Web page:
1. First, the senate needs to pass the Equality Act, a bill that would prohibit discrimination on the basis on sexual orientation or gender identity. 150+ grassroots organizations have announced their support for the Equality Act, and national organizations like the Human Rights Campaign and Freedom for All Americans have amplified calls to pass the bill on social media.
2. Second, Biden needs to fulfill his promise and protect LGBTQ+ couples from being discriminated against by federally funded foster agencies. In June, 2021, the Supreme Court ruled in favor of a Catholic foster agency that refused to work with same-sex couples. As a religious non-profit organization, the Supreme Court decided that the agency was within their First Amendment rights to deny service, but the Biden administration could prohibit non-religious, federally funded foster agencies from discriminating against LGBTQ+ couples.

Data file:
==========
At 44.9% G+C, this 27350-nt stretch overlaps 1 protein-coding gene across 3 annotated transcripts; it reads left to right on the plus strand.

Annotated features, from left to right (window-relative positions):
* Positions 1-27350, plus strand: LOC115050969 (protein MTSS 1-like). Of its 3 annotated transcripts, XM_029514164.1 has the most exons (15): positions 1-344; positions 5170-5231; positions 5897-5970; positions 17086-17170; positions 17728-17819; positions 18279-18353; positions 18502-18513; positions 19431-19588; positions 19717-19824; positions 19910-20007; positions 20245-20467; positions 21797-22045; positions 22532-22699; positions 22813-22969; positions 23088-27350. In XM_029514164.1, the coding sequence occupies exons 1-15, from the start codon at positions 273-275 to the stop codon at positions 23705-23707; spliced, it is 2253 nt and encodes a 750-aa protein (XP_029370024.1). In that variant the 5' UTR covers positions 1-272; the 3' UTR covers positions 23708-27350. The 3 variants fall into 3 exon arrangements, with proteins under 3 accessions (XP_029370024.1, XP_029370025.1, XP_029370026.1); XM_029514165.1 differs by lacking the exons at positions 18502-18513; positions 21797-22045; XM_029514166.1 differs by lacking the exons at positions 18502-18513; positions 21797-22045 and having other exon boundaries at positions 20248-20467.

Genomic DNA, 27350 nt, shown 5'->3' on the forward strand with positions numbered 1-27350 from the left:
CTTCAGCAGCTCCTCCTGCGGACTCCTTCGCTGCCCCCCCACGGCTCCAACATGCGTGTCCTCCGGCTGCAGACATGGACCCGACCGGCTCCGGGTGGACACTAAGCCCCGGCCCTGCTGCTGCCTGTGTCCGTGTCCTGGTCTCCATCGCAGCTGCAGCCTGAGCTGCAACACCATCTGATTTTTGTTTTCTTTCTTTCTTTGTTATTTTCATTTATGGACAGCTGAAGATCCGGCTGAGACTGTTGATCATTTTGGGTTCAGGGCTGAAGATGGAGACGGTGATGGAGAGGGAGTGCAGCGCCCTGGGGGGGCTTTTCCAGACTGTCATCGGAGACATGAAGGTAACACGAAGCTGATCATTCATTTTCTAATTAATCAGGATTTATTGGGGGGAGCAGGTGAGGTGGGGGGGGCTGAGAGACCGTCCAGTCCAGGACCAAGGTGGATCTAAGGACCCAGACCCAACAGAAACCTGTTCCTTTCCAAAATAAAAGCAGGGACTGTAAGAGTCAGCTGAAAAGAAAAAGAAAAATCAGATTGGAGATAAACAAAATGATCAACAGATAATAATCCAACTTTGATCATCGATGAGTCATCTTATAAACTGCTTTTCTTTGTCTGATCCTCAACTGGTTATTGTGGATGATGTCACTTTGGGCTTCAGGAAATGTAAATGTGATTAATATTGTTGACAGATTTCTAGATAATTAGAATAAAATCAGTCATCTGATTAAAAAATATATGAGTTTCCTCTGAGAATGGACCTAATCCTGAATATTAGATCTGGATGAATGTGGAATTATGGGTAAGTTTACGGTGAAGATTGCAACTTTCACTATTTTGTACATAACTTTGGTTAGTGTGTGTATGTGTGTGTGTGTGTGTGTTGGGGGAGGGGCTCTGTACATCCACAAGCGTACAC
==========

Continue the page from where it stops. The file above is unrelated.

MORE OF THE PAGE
3. Third, Biden needs to end discriminatory laws that prohibit LGBTQ+ individuals from donating blood. Organizations such as GLAAD and the HRC are dedicated to seeing the FDA lift unnecessary blood donation restrictions on the LGBTQ+ community. In April, 2020, the FDA changed the deferral period for men who have sex with men from 12 months to 3 months. The fight against LGBTQ+ discrimination is ongoing, and does not end with the conclusion of Pride Month. The LGBTQ+ community experiences discrimination 12 months a year, and therefore, policymakers need to address these issues all year.